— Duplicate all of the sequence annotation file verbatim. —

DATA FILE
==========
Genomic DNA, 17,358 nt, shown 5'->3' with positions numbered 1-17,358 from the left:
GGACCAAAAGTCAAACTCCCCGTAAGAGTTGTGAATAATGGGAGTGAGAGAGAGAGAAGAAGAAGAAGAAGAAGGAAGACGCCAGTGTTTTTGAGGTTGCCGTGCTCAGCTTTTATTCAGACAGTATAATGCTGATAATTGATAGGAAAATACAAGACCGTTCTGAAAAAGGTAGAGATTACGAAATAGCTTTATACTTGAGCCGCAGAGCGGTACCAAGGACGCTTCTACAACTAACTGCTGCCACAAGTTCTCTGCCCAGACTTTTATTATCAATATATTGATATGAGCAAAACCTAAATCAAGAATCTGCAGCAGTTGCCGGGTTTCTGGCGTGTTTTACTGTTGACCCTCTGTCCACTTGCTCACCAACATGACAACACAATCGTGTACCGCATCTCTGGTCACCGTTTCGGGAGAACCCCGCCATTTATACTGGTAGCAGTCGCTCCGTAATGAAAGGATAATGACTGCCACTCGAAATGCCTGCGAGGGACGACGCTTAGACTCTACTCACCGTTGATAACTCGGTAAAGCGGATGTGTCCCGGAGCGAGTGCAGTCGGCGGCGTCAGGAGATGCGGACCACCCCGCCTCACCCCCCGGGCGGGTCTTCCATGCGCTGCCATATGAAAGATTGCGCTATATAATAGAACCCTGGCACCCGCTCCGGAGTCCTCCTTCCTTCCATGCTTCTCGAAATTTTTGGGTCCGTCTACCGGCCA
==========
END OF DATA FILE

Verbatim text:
Genomic DNA, 17,358 nt, shown 5'->3' with positions numbered 1-17,358 from the left:
GGACCAAAAGTCAAACTCCCCGTAAGAGTTGTGAATAATGGGAGTGAGAGAGAGAGAAGAAGAAGAAGAAGAAGGAAGACGCCAGTGTTTTTGAGGTTGCCGTGCTCAGCTTTTATTCAGACAGTATAATGCTGATAATTGATAGGAAAATACAAGACCGTTCTGAAAAAGGTAGAGATTACGAAATAGCTTTATACTTGAGCCGCAGAGCGGTACCAAGGACGCTTCTACAACTAACTGCTGCCACAAGTTCTCTGCCCAGACTTTTATTATCAATATATTGATATGAGCAAAACCTAAATCAAGAATCTGCAGCAGTTGCCGGGTTTCTGGCGTGTTTTACTGTTGACCCTCTGTCCACTTGCTCACCAACATGACAACACAATCGTGTACCGCATCTCTGGTCACCGTTTCGGGAGAACCCCGCCATTTATACTGGTAGCAGTCGCTCCGTAATGAAAGGATAATGACTGCCACTCGAAATGCCTGCGAGGGACGACGCTTAGACTCTACTCACCGTTGATAACTCGGTAAAGCGGATGTGTCCCGGAGCGAGTGCAGTCGGCGGCGTCAGGAGATGCGGACCACCCCGCCTCACCCCCCGGGCGGGTCTTCCATGCGCTGCCATATGAAAGATTGCGCTATATAATAGAACCCTGGCACCCGCTCCGGAGTCCTCCTTCCTTCCATGCTTCTCGAAATTTTTGGGTCCGTCTACCGGCCA